Goal setting is a very important step in making your online business a success. It’s hard to know where your business is going if you don’t have any goals for it. Sure, you can chug along and see where things end up, but in the long run having big and small goals will help you along your way faster.
My son joined his school’s 100 Mile Club this year. The goal for each participant, quite simply, is to run or walk at least 100 miles during the school year. But that’s not the only goal they celebrate. Every 5 miles is acknowledged, and the kids get a t-shirt with boxes at 25, 50, 75 and 100 miles when they reach their 25th mile. It really helps to keep the kids motivated.
These things are important. My son wasn’t really keeping track of his miles and wasn’t turning anything in to show that he’d reached 5 miles. He finally did it when he was close to 10 miles. He was a little frustrated with his lack of progress until he realized – he’d run 10 miles already!
These things help in your online business too. You may have a goal to make $5000 a month, $100,000 a year or whatever, but if you don’t acknowledge the progress you’re making, you’re more likely to feel as though you aren’t really getting anywhere.
Unlike the 100 Mile Club, your business isn’t going to be a straightforward progression, no matter how much you might wish otherwise. August was my best month ever by far, but things have gone down since then. That’s business for you, no guarantees about anything. Still, knowing how much more I can get from my business is quite motivating… and you’d better believe I enjoyed hitting that big milestone quite a bit, even if it isn’t sticking. Things are still going well, it’s just that they’ve dropped from amazingly good to pretty good.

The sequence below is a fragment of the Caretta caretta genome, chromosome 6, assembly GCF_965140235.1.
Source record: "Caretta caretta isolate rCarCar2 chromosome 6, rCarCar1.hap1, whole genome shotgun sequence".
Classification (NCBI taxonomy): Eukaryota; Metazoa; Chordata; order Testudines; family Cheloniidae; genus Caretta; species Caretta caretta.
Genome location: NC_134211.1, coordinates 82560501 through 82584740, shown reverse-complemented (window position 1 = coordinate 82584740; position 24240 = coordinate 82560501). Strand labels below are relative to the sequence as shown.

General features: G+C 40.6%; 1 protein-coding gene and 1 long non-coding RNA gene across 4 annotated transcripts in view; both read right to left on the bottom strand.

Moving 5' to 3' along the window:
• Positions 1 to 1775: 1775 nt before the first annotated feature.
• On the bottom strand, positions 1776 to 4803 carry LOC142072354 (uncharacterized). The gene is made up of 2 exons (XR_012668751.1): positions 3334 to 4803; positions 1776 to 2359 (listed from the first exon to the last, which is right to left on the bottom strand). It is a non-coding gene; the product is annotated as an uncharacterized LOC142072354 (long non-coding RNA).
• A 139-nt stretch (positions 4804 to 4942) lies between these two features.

I like a mixture of goals. Financial goals are well and good, but you need other goals that will help you to get there. Marketing goals. Writing goals. Any business activity you undertake that is important to your overall success, you should have some sort of goal for.
This isn’t always easy. Setting a writing goal should be more than pure volume, for example. I could crank out a dozen articles a day if I didn’t care about quality. Fast writing isn’t necessarily a bad thing, but quality writing is more within my view of how I want to run my online business, and so it’s more of a focus than quantity.
Results are good to track, if not always easy. There are a couple options for how you track results. Hits on a page is one thing, after all, but if those hits don’t convert into income, how important are they really to your overall goals? Not terribly important if you’re trying to make a living more than you’re trying to feed your ego by how much traffic you get.
Keep that need for steady progress in mind. There’s no shortcut to running 100 miles, just consistent work. There’s also no replacement for hard work in your business. Work at it and understand that even the small signs of progress are important to your long term success.